The effects of land use and topographic changes on sediment connectivity in mountain catchments
Llena Hernando, Manel
Smith, Mark William
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Understanding the evolution of sediment connectivity associated with different land use and topographic changes is a prerequisite for a better understanding of sediment budgets and sediment transport processes. We used the Index of Sediment Connectivity (IC) developed by Cavalli et al. (2013) based on the original approach by Borselli et al. (2008) to study the effects of decadal-scale land use and topographic changes on sediment connectivity in mountain catchments. The input variables of the IC (i.e. land cover and topography) were derived from historical aerial photos using Structure from Motion-Multi View Stereo algorithms (SfM-MVS). The method was applied in different sub-catchments of the Upper River Cinca Catchment (Central Pyrenees), representative of three scenarios: (a) Land cover changes; (b) Topographic changes in agricultural fields (terracing); and (c) Topographic changes associated with infrastructure (road construction). In terms of land cover changes, results show that although connectivity is increased in some areas due to the establishment of new field crops, for most of the study area connectivity decreased due to afforestation caused by rural abandonment. Topographic changes due to the establishment of agricultural terraces affected connectivity to a larger degree than land cover changes. Terracing generally reduced connectivity due to the formation of flat areas in step-slopes, but in certain points, an increase in connectivity caused by the topographic convergence produced by terraces was observed. Finally, topographic changes associated with road construction greatly modified surface flow directions and the drainage network, resulting in changes in connectivity that may affect erosional processes nearby. The methodology used in this paper allows to study the effects of real decadal-scale land use and topographic changes on sediment connectivity and also evaluating and disentangling those changes. Furthermore, this approach can be a useful tool to identify potential risks associated with morphological and land use changes, involving road infrastructures.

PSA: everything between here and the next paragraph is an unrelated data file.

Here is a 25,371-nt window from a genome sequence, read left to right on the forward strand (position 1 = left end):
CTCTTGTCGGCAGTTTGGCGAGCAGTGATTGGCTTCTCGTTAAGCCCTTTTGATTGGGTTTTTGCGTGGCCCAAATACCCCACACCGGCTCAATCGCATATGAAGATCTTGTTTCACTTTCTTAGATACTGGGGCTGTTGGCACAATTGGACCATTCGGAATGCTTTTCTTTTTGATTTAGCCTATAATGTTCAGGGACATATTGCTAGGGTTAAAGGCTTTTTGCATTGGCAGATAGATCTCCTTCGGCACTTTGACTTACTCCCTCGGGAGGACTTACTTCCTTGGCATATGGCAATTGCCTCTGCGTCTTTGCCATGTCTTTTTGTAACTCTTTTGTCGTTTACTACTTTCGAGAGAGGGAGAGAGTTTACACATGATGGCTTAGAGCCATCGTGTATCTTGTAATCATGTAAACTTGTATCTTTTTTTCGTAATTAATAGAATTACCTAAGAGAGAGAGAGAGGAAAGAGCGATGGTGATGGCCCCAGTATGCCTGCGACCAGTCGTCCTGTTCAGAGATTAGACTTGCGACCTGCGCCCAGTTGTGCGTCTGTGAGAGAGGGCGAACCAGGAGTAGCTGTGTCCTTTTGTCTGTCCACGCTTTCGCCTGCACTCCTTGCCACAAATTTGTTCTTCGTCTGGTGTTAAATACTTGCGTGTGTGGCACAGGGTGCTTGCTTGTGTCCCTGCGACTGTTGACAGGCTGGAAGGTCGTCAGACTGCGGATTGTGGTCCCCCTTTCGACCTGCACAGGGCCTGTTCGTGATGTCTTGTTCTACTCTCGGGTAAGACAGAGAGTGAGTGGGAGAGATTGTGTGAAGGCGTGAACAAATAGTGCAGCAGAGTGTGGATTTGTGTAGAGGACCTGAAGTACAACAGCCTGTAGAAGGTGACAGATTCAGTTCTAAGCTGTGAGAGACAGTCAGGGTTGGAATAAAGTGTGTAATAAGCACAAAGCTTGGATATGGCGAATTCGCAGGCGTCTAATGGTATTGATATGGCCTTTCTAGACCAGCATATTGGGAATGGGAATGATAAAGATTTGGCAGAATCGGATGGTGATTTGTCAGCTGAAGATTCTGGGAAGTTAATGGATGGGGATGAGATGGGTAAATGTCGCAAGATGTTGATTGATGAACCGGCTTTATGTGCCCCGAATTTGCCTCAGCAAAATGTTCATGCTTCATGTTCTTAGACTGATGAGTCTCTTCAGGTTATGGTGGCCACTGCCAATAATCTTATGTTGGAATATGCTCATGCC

Is part ofScience of the Total Environment, 2019, vol. 660, p. 899-912
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